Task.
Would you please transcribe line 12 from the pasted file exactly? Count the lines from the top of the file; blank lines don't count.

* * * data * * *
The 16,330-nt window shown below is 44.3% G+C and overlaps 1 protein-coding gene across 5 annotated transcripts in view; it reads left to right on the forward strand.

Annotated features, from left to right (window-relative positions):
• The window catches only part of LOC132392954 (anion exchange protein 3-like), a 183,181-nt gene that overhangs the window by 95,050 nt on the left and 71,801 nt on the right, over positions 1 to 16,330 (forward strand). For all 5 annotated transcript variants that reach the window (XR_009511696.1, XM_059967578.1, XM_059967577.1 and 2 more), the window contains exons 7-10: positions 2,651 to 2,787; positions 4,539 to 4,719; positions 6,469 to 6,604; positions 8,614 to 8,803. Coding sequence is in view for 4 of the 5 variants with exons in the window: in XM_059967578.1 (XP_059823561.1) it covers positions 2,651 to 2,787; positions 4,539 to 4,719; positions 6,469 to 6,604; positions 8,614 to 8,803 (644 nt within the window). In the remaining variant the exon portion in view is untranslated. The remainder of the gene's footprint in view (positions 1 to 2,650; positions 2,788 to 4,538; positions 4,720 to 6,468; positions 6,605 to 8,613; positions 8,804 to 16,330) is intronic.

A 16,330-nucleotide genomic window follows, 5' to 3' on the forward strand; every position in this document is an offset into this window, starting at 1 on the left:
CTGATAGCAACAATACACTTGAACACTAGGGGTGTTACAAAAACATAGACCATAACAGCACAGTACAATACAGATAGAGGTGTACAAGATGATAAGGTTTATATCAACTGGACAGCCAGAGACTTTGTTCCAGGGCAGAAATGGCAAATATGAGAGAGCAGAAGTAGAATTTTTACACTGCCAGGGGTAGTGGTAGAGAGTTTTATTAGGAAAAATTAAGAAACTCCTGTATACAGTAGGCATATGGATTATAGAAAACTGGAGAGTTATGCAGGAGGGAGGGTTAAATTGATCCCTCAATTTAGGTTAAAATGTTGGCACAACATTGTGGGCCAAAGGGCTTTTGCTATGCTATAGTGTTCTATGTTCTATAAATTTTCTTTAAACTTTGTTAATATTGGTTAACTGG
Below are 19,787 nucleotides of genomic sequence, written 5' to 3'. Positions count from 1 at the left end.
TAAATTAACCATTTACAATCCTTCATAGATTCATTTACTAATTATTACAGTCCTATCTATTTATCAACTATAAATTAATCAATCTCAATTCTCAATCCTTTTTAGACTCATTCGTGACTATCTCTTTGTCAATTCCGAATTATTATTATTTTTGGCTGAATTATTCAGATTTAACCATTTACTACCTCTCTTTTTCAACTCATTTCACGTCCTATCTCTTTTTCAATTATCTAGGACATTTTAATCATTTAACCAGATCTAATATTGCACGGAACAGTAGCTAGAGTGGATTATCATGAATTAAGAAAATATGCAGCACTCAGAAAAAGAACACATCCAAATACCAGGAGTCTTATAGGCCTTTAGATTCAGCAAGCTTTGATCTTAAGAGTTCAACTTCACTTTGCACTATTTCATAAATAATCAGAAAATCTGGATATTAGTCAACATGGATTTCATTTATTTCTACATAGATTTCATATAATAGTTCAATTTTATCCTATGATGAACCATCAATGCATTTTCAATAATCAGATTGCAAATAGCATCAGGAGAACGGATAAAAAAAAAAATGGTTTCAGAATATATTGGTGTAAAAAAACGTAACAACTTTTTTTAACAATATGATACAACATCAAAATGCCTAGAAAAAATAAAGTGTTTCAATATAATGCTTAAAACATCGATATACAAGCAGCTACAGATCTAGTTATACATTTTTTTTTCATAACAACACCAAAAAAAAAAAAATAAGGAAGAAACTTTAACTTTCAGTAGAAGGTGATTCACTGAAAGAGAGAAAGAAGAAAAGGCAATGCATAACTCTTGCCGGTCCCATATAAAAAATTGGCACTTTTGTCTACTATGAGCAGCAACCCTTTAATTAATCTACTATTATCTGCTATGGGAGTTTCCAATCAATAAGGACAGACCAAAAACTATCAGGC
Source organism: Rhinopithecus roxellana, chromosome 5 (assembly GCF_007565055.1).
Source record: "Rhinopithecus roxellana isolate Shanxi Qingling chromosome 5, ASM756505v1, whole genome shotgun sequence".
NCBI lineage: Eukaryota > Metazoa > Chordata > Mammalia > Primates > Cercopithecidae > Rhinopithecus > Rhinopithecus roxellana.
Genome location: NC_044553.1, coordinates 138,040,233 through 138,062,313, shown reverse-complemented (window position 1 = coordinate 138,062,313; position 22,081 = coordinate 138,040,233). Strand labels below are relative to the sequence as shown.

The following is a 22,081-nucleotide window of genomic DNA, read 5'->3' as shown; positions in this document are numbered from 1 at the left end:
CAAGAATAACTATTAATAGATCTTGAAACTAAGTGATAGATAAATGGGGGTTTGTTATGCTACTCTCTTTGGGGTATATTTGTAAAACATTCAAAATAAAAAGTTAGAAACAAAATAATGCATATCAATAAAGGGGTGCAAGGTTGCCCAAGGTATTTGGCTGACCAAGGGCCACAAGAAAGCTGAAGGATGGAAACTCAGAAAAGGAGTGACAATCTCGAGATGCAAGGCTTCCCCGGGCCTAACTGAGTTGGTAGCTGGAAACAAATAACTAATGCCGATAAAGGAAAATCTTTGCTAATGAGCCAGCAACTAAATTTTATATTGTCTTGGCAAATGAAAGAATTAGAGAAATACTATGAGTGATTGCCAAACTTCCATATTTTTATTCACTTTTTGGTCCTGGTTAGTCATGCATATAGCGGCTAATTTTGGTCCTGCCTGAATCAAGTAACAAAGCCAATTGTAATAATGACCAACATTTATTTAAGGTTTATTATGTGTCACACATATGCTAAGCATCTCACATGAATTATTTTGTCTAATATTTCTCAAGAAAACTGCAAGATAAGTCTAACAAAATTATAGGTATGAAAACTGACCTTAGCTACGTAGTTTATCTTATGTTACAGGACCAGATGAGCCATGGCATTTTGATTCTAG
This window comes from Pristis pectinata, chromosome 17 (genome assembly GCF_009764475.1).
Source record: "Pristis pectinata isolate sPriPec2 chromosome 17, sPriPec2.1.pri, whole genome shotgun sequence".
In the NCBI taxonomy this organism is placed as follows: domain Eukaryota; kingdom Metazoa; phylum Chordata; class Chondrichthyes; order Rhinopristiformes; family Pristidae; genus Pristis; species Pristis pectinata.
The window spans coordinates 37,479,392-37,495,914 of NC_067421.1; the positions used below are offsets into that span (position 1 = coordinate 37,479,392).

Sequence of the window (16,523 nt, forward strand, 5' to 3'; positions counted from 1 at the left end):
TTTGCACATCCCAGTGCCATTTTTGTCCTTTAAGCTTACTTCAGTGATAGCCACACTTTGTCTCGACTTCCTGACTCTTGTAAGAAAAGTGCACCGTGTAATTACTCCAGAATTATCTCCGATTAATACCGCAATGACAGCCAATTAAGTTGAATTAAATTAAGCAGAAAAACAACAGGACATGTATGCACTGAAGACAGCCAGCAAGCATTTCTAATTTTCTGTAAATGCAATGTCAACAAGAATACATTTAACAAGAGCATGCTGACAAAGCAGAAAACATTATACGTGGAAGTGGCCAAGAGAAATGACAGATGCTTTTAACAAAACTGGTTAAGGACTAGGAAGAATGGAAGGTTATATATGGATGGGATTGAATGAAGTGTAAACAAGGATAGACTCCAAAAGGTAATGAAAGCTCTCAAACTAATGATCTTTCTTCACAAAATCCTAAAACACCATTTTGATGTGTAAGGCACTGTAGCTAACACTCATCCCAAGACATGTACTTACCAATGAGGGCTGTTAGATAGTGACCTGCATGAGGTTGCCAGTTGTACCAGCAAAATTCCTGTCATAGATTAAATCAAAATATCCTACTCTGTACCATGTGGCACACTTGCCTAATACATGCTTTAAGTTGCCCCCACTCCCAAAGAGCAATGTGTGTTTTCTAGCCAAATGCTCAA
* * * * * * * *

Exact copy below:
The following is a 22,081-nucleotide window of genomic DNA, read 5'->3' as shown; positions in this document are numbered from 1 at the left end: